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Arithmetic Series - Example 4

In mathematics, an arithmetic series is the sum of the terms of an infinite sequence, or the sequence of sums of the terms of such a series. The term arithmetic means that the sequence of numbers is an integer sequence. The sequence can be finite or infinite.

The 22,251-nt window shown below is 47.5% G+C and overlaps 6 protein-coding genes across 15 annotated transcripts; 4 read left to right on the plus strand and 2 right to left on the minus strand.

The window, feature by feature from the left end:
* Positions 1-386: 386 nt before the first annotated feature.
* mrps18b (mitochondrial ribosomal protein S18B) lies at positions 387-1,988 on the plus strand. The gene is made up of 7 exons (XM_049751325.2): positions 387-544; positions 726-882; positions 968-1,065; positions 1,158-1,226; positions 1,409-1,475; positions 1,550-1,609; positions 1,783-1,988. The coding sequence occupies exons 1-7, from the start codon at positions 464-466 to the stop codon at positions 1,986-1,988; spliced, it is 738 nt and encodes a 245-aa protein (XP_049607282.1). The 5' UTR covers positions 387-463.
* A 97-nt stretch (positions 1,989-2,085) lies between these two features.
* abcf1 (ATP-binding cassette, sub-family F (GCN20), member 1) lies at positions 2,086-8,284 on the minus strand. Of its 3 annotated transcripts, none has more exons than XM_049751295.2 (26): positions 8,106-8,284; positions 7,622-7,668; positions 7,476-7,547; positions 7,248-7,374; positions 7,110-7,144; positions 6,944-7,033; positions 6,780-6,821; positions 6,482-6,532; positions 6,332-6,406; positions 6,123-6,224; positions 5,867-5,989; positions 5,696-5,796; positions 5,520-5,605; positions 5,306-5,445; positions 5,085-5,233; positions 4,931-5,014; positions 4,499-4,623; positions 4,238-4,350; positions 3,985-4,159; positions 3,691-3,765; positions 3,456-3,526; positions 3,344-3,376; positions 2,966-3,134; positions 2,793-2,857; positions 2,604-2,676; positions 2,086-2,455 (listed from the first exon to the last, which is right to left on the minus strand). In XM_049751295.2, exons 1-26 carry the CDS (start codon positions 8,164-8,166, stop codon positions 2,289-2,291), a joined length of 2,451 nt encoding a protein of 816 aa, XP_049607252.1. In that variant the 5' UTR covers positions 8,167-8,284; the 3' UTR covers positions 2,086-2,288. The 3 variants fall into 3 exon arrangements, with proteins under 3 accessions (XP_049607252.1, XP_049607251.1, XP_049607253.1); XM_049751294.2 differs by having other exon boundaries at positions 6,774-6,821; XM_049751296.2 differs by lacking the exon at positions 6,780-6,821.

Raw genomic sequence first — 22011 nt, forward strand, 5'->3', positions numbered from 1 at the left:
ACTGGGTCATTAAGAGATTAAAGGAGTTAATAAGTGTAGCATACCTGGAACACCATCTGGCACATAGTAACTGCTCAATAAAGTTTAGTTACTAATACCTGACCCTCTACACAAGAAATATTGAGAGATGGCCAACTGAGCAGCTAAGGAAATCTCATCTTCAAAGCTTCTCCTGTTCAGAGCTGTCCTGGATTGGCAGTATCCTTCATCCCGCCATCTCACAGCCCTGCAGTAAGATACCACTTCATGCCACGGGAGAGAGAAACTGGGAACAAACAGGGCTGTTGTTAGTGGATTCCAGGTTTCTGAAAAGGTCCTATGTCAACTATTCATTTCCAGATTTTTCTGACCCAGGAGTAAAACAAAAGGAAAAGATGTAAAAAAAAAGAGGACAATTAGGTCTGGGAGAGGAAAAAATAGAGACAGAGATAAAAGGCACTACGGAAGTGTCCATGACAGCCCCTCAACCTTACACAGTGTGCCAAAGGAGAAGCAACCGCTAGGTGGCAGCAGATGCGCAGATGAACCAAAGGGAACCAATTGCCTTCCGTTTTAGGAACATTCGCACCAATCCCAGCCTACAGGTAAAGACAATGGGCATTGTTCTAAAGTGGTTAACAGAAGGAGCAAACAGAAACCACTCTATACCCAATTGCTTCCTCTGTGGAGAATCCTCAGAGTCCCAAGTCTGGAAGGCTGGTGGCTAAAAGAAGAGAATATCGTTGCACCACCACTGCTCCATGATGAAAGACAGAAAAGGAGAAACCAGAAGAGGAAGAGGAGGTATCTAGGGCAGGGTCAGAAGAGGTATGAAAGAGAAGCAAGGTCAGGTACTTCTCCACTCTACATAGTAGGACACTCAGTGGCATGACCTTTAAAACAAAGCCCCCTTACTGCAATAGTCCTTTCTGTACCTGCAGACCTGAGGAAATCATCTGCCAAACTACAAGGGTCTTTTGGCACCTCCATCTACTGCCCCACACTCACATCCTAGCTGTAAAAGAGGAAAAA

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Okay, So this is gonna be the fourth example out of our earth, Nick Siri's Siri's and it says, given the following information right out the explicit formula recursive formula. Also find that some of the 1st 25 terms and the information that we're given is that Ace of 11 is equal to 1 10, and eight of 37 is equal to 3 70. So what that means is that the 11th term is 110 37. Term is 370. Well, let's go on and try to write out the explicit formulas first before the explicit formula. We know that the template is a sub end is equal to a sub one plus d times n minus one where a sub one is the first term. D is the difference and is the number of terms and a C N is the value of that term number. So, currently, um, if we're looking at this piece of evidence, we don't have the first term and we don't have the difference. But we could plug in the rest of the information because we know that the value is 1 10, so we conclude that information end, and then we also know that that term value is 11, so you can put that in. So then let's make a separate equation for Ace of 37. Well, we know that that value is 370 and we know that we don't know the 81 We don't know the D, But again, it's the 37th term so we can put that in for the end. Well, at this point, you should be able to recognize that we have a systems of equations because you have two equations with two unknowns that air the exact same. We have the ace of one and the D that are missing from both equations. So I'm gonna go ahead and subtract 10 d from both sides of the first equation because I love minds when it's tens of 10 d, and that isolates our ace of one because I got 1 10 minus 10 D is equal to a sub one from the second equation. I'm going to subtract 30 60 from both sides of the equation on. Then that should give me 370. Minus 30 60 is equal to a sub one. So now I've isolated a someone from both sides of the equal for both equations, which allows me to plug it in or substitute. So since we have a sick one there, I'm gonna put that right there. Then that gives me 1 10 minus 10 D is equal to 3. 70 minus 36. The So then, at this point, I can try to combine my life terms. So I'm gonna add 30 60 to both sides, and I'm also going to subtract one time from both sides. And that's gonna leave me with 2060 because least you cancel out is equal to 3. 60 because these to cancel out. And then finally, if I divide both sides of my equation by 26 I should be able to find my D to my d policy. So minus 10 D as this was 3 70 minus 1 10 was to 60. So at that point, if we do to 60 divided by 26 that gives me a D of 10. So now we found our d. But we still have to find our ace of one, which means that I can just take this value of D and plug it into either of the two equations. So I'm gonna plug it into the first equations. Since that looks a little bit easier, I think that that gives me 1. 10 is equal to a sub one plus 10 times 10. So then, if I subtract the 100 since 10 times 10 is 100 from both sides of the equation, I find that ace of one is equal to 10. So now if I want to write out my explicit formula, that's just gonna be Ace of Em is equal to a sub one, which is 10 was de, which we found to be Tena's well and then end minus one. There's are explicit. So then, for our recursive, that one is easy because we just have to write out a sub n is equal to a sub n minus one plus the devalue. When we just found the d over here when we were finding our explicit. So we're gonna go ahead and recycle that and say a seven is equal to a sev n minus one plus 10. So here's a recursive, but then we have to be able to find our some of the 1st 25 terms. Well, if we're looking for the some of the 1st 25 terms, let's go ahead and write out the equation for some, which is s sub n is equal to end over two times Ace of one plus ace of em. So currently we know the end. We know that we're looking for the some of the 1st 25 so it's gonna be s a N is equal to 25/2. We do know our ace of one, because that's just gonna be the very first term which we found a way over here to be 10 and then for our ace of end. That's what we don't know right now. So let's go in and find that because we can use the, um, exclusive formula from earlier to find 25th term. So we're looking for the ace of 25. That's gonna be 10 plus 10 times 25 minus one since we're looking for the 25th term. So if we calculate that out, Ace of 25 is going to be 250. I'm going to put that right into our ace of N So then our equation becomes 25/2 times, 260. If I do that in my calculator, that gives me 3250. So we know that the some of the 1st 25 terms is 3000, 250. And we did need our explicit formula in order to be able to find the sum, because otherwise we wouldn't have known what a 25th term is. So keep in mind that in terms of solving through this, we used the two data points that we had to create an equation for each of them, and we didn't know the first term or the D for either of them. But that's what allowed us to set up a systems of equation on, then soft through it to find the devalue and the ace of one value and then turn that into an explicit and recursive formula. And then, for the some of the 1st 25 terms, we had to use that explicit Formula five 25th term and then plug it in